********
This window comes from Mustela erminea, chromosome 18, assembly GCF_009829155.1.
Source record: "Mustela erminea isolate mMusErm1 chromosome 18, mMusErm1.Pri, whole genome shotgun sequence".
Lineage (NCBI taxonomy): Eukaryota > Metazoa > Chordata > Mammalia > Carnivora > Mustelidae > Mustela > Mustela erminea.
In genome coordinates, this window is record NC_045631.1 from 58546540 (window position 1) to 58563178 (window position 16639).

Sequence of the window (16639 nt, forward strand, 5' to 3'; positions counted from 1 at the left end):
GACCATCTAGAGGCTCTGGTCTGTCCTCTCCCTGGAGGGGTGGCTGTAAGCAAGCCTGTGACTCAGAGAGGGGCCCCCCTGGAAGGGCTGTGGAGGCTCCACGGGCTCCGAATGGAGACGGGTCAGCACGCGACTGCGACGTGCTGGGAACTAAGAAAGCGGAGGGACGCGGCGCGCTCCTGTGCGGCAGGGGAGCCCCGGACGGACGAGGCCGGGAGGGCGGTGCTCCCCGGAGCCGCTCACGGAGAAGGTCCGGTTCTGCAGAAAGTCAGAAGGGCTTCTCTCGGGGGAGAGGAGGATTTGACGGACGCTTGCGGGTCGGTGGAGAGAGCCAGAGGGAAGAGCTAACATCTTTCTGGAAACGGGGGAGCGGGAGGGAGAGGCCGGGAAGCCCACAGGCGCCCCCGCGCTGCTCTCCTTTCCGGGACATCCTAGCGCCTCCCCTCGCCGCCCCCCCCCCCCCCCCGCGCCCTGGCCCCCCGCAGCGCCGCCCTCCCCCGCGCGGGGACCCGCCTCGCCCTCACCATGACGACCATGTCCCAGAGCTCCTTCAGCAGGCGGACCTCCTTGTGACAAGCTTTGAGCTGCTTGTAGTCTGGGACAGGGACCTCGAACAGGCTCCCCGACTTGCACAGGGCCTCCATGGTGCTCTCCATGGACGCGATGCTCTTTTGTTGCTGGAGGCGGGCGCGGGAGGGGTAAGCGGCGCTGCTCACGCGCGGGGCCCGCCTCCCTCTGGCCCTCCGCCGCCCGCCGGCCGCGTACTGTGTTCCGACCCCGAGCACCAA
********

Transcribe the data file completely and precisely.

This window comes from Mustela erminea, chromosome 18, assembly GCF_009829155.1.
Source record: "Mustela erminea isolate mMusErm1 chromosome 18, mMusErm1.Pri, whole genome shotgun sequence".
Lineage (NCBI taxonomy): Eukaryota > Metazoa > Chordata > Mammalia > Carnivora > Mustelidae > Mustela > Mustela erminea.
In genome coordinates, this window is record NC_045631.1 from 58546540 (window position 1) to 58563178 (window position 16639).

Sequence of the window (16639 nt, forward strand, 5' to 3'; positions counted from 1 at the left end):
GACCATCTAGAGGCTCTGGTCTGTCCTCTCCCTGGAGGGGTGGCTGTAAGCAAGCCTGTGACTCAGAGAGGGGCCCCCCTGGAAGGGCTGTGGAGGCTCCACGGGCTCCGAATGGAGACGGGTCAGCACGCGACTGCGACGTGCTGGGAACTAAGAAAGCGGAGGGACGCGGCGCGCTCCTGTGCGGCAGGGGAGCCCCGGACGGACGAGGCCGGGAGGGCGGTGCTCCCCGGAGCCGCTCACGGAGAAGGTCCGGTTCTGCAGAAAGTCAGAAGGGCTTCTCTCGGGGGAGAGGAGGATTTGACGGACGCTTGCGGGTCGGTGGAGAGAGCCAGAGGGAAGAGCTAACATCTTTCTGGAAACGGGGGAGCGGGAGGGAGAGGCCGGGAAGCCCACAGGCGCCCCCGCGCTGCTCTCCTTTCCGGGACATCCTAGCGCCTCCCCTCGCCGCCCCCCCCCCCCCCCCGCGCCCTGGCCCCCCGCAGCGCCGCCCTCCCCCGCGCGGGGACCCGCCTCGCCCTCACCATGACGACCATGTCCCAGAGCTCCTTCAGCAGGCGGACCTCCTTGTGACAAGCTTTGAGCTGCTTGTAGTCTGGGACAGGGACCTCGAACAGGCTCCCCGACTTGCACAGGGCCTCCATGGTGCTCTCCATGGACGCGATGCTCTTTTGTTGCTGGAGGCGGGCGCGGGAGGGGTAAGCGGCGCTGCTCACGCGCGGGGCCCGCCTCCCTCTGGCCCTCCGCCGCCCGCCGGCCGCGTACTGTGTTCCGACCCCGAGCACCAA